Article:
A Former Hollywood Reporter Shares How to REALLY Land a Movie Deal by Anne Taylor

A Former Hollywood Reporter Shares How to REALLY Land a Movie Deal by Anne Taylor

I’m writing today to add to Angela’s advice about scams offering to sell film rights for writers.

In my career as a journalist, writing for newspapers and magazines about the film industry (I even wrote for the Hollywood Reporter), I came across this information repeatedly.

Film studio executives, independent producers and directors and even actors, refuse to accept scripts, treatments, or novels “over the transom”. That means materials sent to them directly. They only open communications from recognized agents who send them books, proposals, and scripts from writers they represent. This applies to publishers as well.

It has been explained several times in writers’ journals and magazines, that there’s a reason for their returning any and all material that comes to them direct. They don’t even slit the envelope, or open the email. The reason is the number of writers who have claimed that their work has been stolen, and used in the making of a movie. Some have even sued studios in attempts to gain compensation.

When this happened in the past, the studios would fork out a few hundred dollars to make the nuisance go away, and not waste their time. But, with the dawn of the Internet, it became a bigger nuisance, especially when the ‘writers’ went public, making (usually false) accusations via lawyers and media stories. Now, everyone in the business knows that talent is not discovered this way. No-one opens these packages, nor replies to the emails, even if these come directly from publishers. A kind secretary might respond with “Find yourself a real agent!” if you’re lucky.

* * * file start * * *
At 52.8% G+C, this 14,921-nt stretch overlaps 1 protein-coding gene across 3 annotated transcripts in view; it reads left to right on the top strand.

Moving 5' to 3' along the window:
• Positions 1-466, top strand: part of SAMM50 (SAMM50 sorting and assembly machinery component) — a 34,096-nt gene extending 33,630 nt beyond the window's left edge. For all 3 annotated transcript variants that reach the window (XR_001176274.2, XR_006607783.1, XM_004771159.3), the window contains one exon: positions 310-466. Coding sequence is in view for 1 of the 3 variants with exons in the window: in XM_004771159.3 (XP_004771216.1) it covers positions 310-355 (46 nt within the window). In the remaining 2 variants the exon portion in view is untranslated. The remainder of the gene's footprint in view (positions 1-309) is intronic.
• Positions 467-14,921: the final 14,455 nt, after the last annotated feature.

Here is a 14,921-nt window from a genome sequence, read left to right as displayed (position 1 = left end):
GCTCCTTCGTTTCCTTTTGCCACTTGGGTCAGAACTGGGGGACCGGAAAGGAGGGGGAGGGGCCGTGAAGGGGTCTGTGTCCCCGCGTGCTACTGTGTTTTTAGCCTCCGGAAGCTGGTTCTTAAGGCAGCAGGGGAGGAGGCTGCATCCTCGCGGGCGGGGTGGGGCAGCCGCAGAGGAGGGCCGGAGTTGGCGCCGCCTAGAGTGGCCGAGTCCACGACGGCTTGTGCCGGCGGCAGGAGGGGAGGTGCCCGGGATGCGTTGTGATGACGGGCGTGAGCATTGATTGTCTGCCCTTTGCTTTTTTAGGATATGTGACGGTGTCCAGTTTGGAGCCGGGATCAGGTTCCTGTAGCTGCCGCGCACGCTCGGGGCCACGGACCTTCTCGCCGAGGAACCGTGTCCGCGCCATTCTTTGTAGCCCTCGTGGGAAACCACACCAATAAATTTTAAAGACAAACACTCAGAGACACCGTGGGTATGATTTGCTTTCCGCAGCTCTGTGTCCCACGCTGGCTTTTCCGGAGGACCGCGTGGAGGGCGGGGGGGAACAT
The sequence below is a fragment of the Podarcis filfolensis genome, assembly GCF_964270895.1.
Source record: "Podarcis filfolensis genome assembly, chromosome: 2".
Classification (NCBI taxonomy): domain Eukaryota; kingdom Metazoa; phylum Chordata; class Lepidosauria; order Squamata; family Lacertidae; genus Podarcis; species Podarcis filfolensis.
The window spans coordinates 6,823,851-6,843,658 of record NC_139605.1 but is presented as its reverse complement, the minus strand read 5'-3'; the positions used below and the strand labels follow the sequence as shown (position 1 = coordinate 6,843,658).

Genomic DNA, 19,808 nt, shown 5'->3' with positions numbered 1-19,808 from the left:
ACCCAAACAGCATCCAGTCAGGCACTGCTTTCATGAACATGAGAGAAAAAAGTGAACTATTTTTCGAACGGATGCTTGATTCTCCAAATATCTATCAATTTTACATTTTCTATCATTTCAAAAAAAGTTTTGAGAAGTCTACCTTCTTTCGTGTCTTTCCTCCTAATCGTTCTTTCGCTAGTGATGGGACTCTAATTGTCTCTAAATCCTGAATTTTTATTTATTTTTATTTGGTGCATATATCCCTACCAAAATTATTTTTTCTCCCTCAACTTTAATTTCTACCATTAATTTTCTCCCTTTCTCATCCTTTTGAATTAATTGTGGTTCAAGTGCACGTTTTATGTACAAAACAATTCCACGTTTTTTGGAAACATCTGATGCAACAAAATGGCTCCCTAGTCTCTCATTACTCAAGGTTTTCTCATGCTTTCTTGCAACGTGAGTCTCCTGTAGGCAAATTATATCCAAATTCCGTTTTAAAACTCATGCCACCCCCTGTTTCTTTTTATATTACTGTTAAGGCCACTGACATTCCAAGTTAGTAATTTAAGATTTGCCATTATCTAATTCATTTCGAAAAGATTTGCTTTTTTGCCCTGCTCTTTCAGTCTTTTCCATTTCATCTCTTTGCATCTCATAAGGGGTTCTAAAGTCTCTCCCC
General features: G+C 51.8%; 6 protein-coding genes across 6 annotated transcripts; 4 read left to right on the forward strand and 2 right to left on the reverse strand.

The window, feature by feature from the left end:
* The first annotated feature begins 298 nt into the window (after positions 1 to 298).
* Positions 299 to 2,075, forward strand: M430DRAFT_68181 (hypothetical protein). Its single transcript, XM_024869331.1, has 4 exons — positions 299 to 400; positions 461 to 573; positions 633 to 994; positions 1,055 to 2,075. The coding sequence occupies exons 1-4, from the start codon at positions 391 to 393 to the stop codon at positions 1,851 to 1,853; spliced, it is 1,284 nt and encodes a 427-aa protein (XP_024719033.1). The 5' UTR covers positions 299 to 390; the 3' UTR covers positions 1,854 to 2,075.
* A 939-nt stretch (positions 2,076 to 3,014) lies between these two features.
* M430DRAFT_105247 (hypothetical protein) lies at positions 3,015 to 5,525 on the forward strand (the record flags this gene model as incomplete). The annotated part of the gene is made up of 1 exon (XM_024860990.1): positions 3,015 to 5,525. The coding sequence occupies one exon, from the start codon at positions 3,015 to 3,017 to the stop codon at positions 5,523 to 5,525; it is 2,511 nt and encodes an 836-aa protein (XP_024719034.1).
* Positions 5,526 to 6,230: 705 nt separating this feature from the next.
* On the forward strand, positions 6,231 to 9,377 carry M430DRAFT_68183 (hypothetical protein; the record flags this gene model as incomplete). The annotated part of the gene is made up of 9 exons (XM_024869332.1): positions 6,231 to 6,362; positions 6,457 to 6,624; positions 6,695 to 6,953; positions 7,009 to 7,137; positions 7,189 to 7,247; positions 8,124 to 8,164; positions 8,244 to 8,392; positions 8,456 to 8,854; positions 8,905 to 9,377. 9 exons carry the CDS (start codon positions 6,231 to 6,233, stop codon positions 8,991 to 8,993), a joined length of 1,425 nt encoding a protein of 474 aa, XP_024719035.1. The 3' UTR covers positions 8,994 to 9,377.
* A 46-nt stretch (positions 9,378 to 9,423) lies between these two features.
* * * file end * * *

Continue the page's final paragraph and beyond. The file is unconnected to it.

Yes, reputable, well-known literary agents want to discover a great script or a great book. It’s how they make their money after all, and they often have specialist departments for movie rights. Producers trust agents and aren’t likely to buy scripts or manuscripts from publishing services firms that are selling those services to authors.

Self-published books are seldom so good that they make an impression on an agent. However, if a book or treatment has potential, an agent might provide advice about improving it (usually: “Get it edited”), in the hope that it will eventually be good enough to offer to a producer or publisher. Everyone makes the point that Fifty Shades of Grey was first self-published and made three films. It’s an outlier and as rare as hen’s teeth.

The best route to becoming a published novelist goes like this:

  1. Take your first draft, and attend a very good creative writing course. The best are at universities or run by well-known successful writers (eg Patterson, Faber & Faber), not obscure unknowns. The mentors will impart a lot of knowledge and advice about publishing in the process of teaching you how to make your book a potential seller.
  2. Do the research into real agencies that handle your kind of book, and deal with film and TV rights — again listen to the professionals.
  3. Work on the book until it is the best you can do, then submit it to beta readers (refer to the teachers and fellow students), listen to their opinions, and rewrite again.
  4. Submit to several agents or agencies, listen to their opinions if they are offered, and take the advice.

At some point, late in this process, you may be advised to seek the services of an experienced (professional) editor. Apart from tuition fees and professional readers’ fees, this is the only time you pay out. [Admission: I am one.]

If you are lucky, as well as a good writer, you may find several traditional publishers bidding for your book, or even for the movie rights. Good luck.

If you do self-publish, don’t pay that publisher to try to land a movie deal for you. It’s not going to happen. You can self-publish while you continue to land an agent. See: Self publishing can actually INCREASE your chances of landing a traditional contract